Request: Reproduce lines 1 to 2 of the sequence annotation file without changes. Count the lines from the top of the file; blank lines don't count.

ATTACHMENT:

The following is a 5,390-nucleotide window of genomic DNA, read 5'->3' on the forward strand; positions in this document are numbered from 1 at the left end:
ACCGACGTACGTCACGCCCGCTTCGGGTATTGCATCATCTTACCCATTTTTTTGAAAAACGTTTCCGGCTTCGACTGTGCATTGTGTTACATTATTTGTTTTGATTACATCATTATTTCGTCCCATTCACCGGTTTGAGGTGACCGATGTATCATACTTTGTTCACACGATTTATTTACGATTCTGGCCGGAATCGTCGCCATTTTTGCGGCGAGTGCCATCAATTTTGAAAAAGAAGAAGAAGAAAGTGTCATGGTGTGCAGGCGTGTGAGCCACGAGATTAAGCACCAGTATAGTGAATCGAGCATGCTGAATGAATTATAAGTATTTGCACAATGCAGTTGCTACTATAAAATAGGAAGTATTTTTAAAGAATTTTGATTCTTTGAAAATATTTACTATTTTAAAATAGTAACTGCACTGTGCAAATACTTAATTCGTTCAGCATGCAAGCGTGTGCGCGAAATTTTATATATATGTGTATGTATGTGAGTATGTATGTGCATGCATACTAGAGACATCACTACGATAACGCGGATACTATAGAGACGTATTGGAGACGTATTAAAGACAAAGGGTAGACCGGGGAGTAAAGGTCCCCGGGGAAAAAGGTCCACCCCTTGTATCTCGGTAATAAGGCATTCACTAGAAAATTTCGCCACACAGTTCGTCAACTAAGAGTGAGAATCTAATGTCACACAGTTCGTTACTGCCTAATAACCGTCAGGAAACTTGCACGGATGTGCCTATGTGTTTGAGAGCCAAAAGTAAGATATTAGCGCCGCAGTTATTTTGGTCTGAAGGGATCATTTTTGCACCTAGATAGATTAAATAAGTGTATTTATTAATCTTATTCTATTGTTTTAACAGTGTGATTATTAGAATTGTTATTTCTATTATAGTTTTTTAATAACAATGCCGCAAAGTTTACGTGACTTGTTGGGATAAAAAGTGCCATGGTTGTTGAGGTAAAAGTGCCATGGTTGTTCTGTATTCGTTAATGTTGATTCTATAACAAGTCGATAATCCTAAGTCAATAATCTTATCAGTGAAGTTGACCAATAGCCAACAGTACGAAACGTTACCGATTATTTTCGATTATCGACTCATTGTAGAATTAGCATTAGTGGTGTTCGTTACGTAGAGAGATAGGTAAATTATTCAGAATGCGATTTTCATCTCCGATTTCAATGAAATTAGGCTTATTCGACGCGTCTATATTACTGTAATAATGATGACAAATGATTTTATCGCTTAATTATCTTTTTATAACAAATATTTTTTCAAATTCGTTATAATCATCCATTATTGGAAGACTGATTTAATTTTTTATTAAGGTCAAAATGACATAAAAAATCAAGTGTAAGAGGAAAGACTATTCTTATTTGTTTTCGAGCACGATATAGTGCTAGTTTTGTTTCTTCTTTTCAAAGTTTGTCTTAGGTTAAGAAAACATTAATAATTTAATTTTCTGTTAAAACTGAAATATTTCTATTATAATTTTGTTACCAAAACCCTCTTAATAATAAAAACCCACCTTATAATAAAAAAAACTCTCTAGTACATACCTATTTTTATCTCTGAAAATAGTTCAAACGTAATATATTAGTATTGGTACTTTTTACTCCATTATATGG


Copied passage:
The following is a 5,390-nucleotide window of genomic DNA, read 5'->3' on the forward strand; positions in this document are numbered from 1 at the left end:
ACCGACGTACGTCACGCCCGCTTCGGGTATTGCATCATCTTACCCATTTTTTTGAAAAACGTTTCCGGCTTCGACTGTGCATTGTGTTACATTATTTGTTTTGATTACATCATTATTTCGTCCCATTCACCGGTTTGAGGTGACCGATGTATCATACTTTGTTCACACGATTTATTTACGATTCTGGCCGGAATCGTCGCCATTTTTGCGGCGAGTGCCATCAATTTTGAAAAAGAAGAAGAAGAAAGTGTCATGGTGTGCAGGCGTGTGAGCCACGAGATTAAGCACCAGTATAGTGAATCGAGCATGCTGAATGAATTATAAGTATTTGCACAATGCAGTTGCTACTATAAAATAGGAAGTATTTTTAAAGAATTTTGATTCTTTGAAAATATTTACTATTTTAAAATAGTAACTGCACTGTGCAAATACTTAATTCGTTCAGCATGCAAGCGTGTGCGCGAAATTTTATATATATGTGTATGTATGTGAGTATGTATGTGCATGCATACTAGAGACATCACTACGATAACGCGGATACTATAGAGACGTATTGGAGACGTATTAAAGACAAAGGGTAGACCGGGGAGTAAAGGTCCCCGGGGAAAAAGGTCCACCCCTTGTATCTCGGTAATAAGGCATTCACTAGAAAATTTCGCCACACAGTTCGTCAACTAAGAGTGAGAATCTAATGTCACACAGTTCGTTACTGCCTAATAACCGTCAGGAAACTTGCACGGATGTGCCTATGTGTTTGAGAGCCAAAAGTAAGATATTAGCGCCGCAGTTATTTTGGTCTGAAGGGATCATTTTTGCACCTAGATAGATTAAATAAGTGTATTTATTAATCTTATTCTATTGTTTTAACAGTGTGATTATTAGAATTGTTATTTCTATTATAGTTTTTTAATAACAATGCCGCAAAGTTTACGTGACTTGTTGGGATAAAAAGTGCCATGGTTGTTGAGGTAAAAGTGCCATGGTTGTTCTGTATTCGTTAATGTTGATTCTATAACAAGTCGATAATCCTAAGTCAATAATCTTATCAGTGAAGTTGACCAATAGCCAACAGTACGAAACGTTACCGATTATTTTCGATTATCGACTCATTGTAGAATTAGCATTAGTGGTGTTCGTTACGTAGAGAGATAGGTAAATTATTCAGAATGCGATTTTCATCTCCGATTTCAATGAAATTAGGCTTATTCGACGCGTCTATATTACTGTAATAATGATGACAAATGATTTTATCGCTTAATTATCTTTTTATAACAAATATTTTTTCAAATTCGTTATAATCATCCATTATTGGAAGACTGATTTAATTTTTTATTAAGGTCAAAATGACATAAAAAATCAAGTGTAAGAGGAAAGACTATTCTTATTTGTTTTCGAGCACGATATAGTGCTAGTTTTGTTTCTTCTTTTCAAAGTTTGTCTTAGGTTAAGAAAACATTAATAATTTAATTTTCTGTTAAAACTGAAATATTTCTATTATAATTTTGTTACCAAAACCCTCTTAATAATAAAAACCCACCTTATAATAAAAAAAACTCTCTAGTACATACCTATTTTTATCTCTGAAAATAGTTCAAACGTAATATATTAGTATTGGTACTTTTTACTCCATTATATGG